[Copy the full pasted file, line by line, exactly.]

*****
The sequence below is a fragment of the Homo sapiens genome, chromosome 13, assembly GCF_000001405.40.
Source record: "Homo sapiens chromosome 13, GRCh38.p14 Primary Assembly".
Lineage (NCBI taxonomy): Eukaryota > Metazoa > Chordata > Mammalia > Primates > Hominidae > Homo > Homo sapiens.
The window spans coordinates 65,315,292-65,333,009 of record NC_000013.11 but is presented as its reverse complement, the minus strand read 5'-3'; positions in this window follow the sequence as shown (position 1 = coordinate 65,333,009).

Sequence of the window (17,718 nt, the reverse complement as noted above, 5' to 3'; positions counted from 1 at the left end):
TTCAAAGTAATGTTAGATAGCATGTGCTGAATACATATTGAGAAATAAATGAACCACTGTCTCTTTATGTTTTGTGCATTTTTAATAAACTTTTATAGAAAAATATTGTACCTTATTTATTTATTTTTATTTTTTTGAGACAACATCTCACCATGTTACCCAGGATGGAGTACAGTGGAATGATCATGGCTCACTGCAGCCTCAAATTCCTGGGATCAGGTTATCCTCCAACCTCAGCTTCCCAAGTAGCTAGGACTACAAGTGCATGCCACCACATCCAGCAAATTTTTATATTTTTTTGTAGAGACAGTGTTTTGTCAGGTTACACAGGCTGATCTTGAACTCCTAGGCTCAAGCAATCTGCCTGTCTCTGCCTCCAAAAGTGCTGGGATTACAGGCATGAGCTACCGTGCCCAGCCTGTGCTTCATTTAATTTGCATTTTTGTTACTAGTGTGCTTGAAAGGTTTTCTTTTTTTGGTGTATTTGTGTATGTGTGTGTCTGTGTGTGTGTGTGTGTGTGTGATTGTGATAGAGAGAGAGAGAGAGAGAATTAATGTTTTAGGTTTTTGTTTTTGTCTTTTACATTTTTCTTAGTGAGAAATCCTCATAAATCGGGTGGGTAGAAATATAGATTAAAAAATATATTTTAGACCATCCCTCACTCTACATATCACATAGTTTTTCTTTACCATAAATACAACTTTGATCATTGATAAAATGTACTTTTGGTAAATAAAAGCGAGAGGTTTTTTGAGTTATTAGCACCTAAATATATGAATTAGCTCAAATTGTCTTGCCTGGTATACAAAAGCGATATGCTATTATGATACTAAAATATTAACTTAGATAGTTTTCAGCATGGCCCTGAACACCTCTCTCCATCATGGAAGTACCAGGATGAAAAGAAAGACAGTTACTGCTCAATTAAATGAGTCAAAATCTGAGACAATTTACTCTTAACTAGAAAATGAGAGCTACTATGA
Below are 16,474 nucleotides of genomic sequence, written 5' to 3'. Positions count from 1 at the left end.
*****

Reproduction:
The sequence below is a fragment of the Homo sapiens genome, chromosome 13, assembly GCF_000001405.40.
Source record: "Homo sapiens chromosome 13, GRCh38.p14 Primary Assembly".
Lineage (NCBI taxonomy): Eukaryota > Metazoa > Chordata > Mammalia > Primates > Hominidae > Homo > Homo sapiens.
The window spans coordinates 65,315,292-65,333,009 of record NC_000013.11 but is presented as its reverse complement, the minus strand read 5'-3'; positions in this window follow the sequence as shown (position 1 = coordinate 65,333,009).

Sequence of the window (17,718 nt, the reverse complement as noted above, 5' to 3'; positions counted from 1 at the left end):
TTCAAAGTAATGTTAGATAGCATGTGCTGAATACATATTGAGAAATAAATGAACCACTGTCTCTTTATGTTTTGTGCATTTTTAATAAACTTTTATAGAAAAATATTGTACCTTATTTATTTATTTTTATTTTTTTGAGACAACATCTCACCATGTTACCCAGGATGGAGTACAGTGGAATGATCATGGCTCACTGCAGCCTCAAATTCCTGGGATCAGGTTATCCTCCAACCTCAGCTTCCCAAGTAGCTAGGACTACAAGTGCATGCCACCACATCCAGCAAATTTTTATATTTTTTTGTAGAGACAGTGTTTTGTCAGGTTACACAGGCTGATCTTGAACTCCTAGGCTCAAGCAATCTGCCTGTCTCTGCCTCCAAAAGTGCTGGGATTACAGGCATGAGCTACCGTGCCCAGCCTGTGCTTCATTTAATTTGCATTTTTGTTACTAGTGTGCTTGAAAGGTTTTCTTTTTTTGGTGTATTTGTGTATGTGTGTGTCTGTGTGTGTGTGTGTGTGTGTGATTGTGATAGAGAGAGAGAGAGAGAGAATTAATGTTTTAGGTTTTTGTTTTTGTCTTTTACATTTTTCTTAGTGAGAAATCCTCATAAATCGGGTGGGTAGAAATATAGATTAAAAAATATATTTTAGACCATCCCTCACTCTACATATCACATAGTTTTTCTTTACCATAAATACAACTTTGATCATTGATAAAATGTACTTTTGGTAAATAAAAGCGAGAGGTTTTTTGAGTTATTAGCACCTAAATATATGAATTAGCTCAAATTGTCTTGCCTGGTATACAAAAGCGATATGCTATTATGATACTAAAATATTAACTTAGATAGTTTTCAGCATGGCCCTGAACACCTCTCTCCATCATGGAAGTACCAGGATGAAAAGAAAGACAGTTACTGCTCAATTAAATGAGTCAAAATCTGAGACAATTTACTCTTAACTAGAAAATGAGAGCTACTATGA
Below are 16,474 nucleotides of genomic sequence, written 5' to 3'. Positions count from 1 at the left end.